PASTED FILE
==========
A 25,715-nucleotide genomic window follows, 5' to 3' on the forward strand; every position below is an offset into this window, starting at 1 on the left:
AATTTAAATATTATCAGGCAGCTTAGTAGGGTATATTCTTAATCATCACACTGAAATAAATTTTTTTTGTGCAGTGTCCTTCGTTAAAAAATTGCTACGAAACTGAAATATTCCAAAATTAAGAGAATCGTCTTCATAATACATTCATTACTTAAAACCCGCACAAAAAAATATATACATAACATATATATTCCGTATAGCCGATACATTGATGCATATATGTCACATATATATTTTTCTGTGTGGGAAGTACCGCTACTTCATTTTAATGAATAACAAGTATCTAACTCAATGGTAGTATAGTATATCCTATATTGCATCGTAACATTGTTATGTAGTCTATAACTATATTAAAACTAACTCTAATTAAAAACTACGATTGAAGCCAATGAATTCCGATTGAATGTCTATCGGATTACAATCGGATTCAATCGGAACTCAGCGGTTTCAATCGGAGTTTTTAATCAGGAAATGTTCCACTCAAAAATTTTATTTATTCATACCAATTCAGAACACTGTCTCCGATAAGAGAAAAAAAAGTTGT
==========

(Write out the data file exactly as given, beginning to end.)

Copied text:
A 25,715-nucleotide genomic window follows, 5' to 3' on the forward strand; every position below is an offset into this window, starting at 1 on the left:
AATTTAAATATTATCAGGCAGCTTAGTAGGGTATATTCTTAATCATCACACTGAAATAAATTTTTTTTGTGCAGTGTCCTTCGTTAAAAAATTGCTACGAAACTGAAATATTCCAAAATTAAGAGAATCGTCTTCATAATACATTCATTACTTAAAACCCGCACAAAAAAATATATACATAACATATATATTCCGTATAGCCGATACATTGATGCATATATGTCACATATATATTTTTCTGTGTGGGAAGTACCGCTACTTCATTTTAATGAATAACAAGTATCTAACTCAATGGTAGTATAGTATATCCTATATTGCATCGTAACATTGTTATGTAGTCTATAACTATATTAAAACTAACTCTAATTAAAAACTACGATTGAAGCCAATGAATTCCGATTGAATGTCTATCGGATTACAATCGGATTCAATCGGAACTCAGCGGTTTCAATCGGAGTTTTTAATCAGGAAATGTTCCACTCAAAAATTTTATTTATTCATACCAATTCAGAACACTGTCTCCGATAAGAGAAAAAAAAGTTGT